As to the president’s priorities, Obama himself, early in his tenure, elevated the issue of Arab-Israeli peace to near the top of his agenda. He has already invested political capital and presidential time on the issue. Ignoring it now, when the conflict-resolution process is in crisis, will undercut the very importance that the president previously attributed to it. Why should attacks from Republican opponents and a segment of the pro-Israel community that will not vote for him anyway deter President Obama from exercising leadership on this issue at a time of crisis in the negotiations? Indeed, a robust peace strategy now—constructed to be fair and reasonable—will allow the president to justify having devoted time and energy to this issue during his first term.

The only serious option, therefore, for a United States that sees itself as a leading world power is to act like a world power and lead. In the peace process, this would mean unveiling a comprehensive strategy now—right now, when everyone else is drifting further and further apart. Such a strategy should encompass at least four elements:

First, we should develop a set of parameters on all the key issues which would then become the starting point and terms of reference for negotiations. These parameters should be developed on the basis of where the two sides left off negotiations in 2008. In laying them out, Washington would explain that we intend to play an active role in helping to build bridges and overcome gaps between the parties. The negotiations would be bilateral, but we would accompany the talks closely so as to keep edging them forward.

Is it possible for the United States to develop parameters that will not drive the parties further apart? Since we know where the parties left off in 2008, we know how far the leaders then were prepared to go. These starting points would be harder to accept for Prime Minister Netanyahu, who was not in office then, than for President Abbas, who was. The U.S. intention would not be to create a political crisis in Israel, but Washington should be aware that such a crisis could erupt over the parameters. To the extent that they are crafted artfully and fairly, the United States needs to be prepared to defend these parameters in a sustained manner, even if a political crisis intervenes in Israel.

Second, Washington should encourage more ambitious state-building efforts by the Palestinians. The PA should be expected to do more to create the institutions of statehood. Under Abbas and Prime Minister Salam Fayyad, the PA has undertaken some reforms, especially in the security area. But more can be done. In the context of a serious negotiating environment, Palestinians can be asked to take more significant steps against those who commit acts of violence against Israel and those who operate outside the purview of the national authority.

Next, the United States should reiterate the need for the two sides to meet the commitments they agreed to in the road map, especially within the context of a comprehensive strategy for peacemaking. America needs to be ready to monitor the performance of the parties, hold them accountable for the failure to fulfill their commitments and exact consequences for road-map violations.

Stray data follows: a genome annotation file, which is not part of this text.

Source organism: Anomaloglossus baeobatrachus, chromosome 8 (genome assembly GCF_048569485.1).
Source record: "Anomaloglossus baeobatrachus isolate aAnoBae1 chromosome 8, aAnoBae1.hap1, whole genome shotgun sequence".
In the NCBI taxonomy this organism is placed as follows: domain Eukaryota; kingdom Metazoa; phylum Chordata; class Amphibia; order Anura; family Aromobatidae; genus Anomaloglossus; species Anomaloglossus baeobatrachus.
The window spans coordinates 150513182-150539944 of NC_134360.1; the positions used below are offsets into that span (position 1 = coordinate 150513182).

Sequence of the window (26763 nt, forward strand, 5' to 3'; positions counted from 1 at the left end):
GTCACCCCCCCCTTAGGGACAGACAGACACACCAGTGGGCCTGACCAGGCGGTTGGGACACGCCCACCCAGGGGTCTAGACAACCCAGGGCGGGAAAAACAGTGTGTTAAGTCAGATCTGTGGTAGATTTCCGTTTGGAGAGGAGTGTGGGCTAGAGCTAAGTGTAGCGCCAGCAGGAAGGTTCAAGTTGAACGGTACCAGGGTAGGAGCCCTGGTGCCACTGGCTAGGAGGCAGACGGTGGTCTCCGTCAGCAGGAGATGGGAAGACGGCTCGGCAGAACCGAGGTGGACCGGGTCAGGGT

Last, Washington should press Arabs to activate the Arab Peace Initiative now. It is not enough for the Arabs to promise recognition, security and peace for Israel at the conclusion of the peace process; Arabs should be asked to start processes of reconciliation in parallel with peace negotiations. This is not far-fetched. In 1992, most Arab states agreed to participate with Israel in multilateral negotiations. Subsequently, most Arab states participated with Israel in four regional economic summits, designed to build private-public business and trade partnerships. As Israelis and Palestinians commit to the challenging work of negotiating peace, Arabs should be expected to play an affirmative role in demonstrating that peace yields tangible rewards for everyone in the region.

Even if elements of this strategy are not accepted by both parties, it remains a sustainable one that need not and should not be abandoned at the first sign of opposition. Until now, our diplomats have been working with discrete tactical approaches—a settlements freeze, proximity talks, direct talks—but without terms of reference, and the administration has backed away early when the tactics have not worked. But the strength of a comprehensive strategy should give the United States the confidence not to accept “no” as an answer. Even if the strategy does not work immediately, it will give Washington significant diplomatic maneuvering space for a long period ahead, as well as significant political benefits in our international diplomacy.

A report card on the administration’s handling of the peace process until today would probably say: “Too many erratic beginnings; lacked a definitive outcome.” It is unrealistic to believe that a definitive outcome can be achieved before our next election, but it is not too late to craft a wise beginning—a strong, reasonable and sustainable peace strategy that forms the basis of the next phase of Middle East peacemaking.

Image: Pullquote: The Arab-Israeli conflict has become a chronic, enduring and open wound, susceptible to dangerous infection that generates fever throughout the region.Essay Types: Essay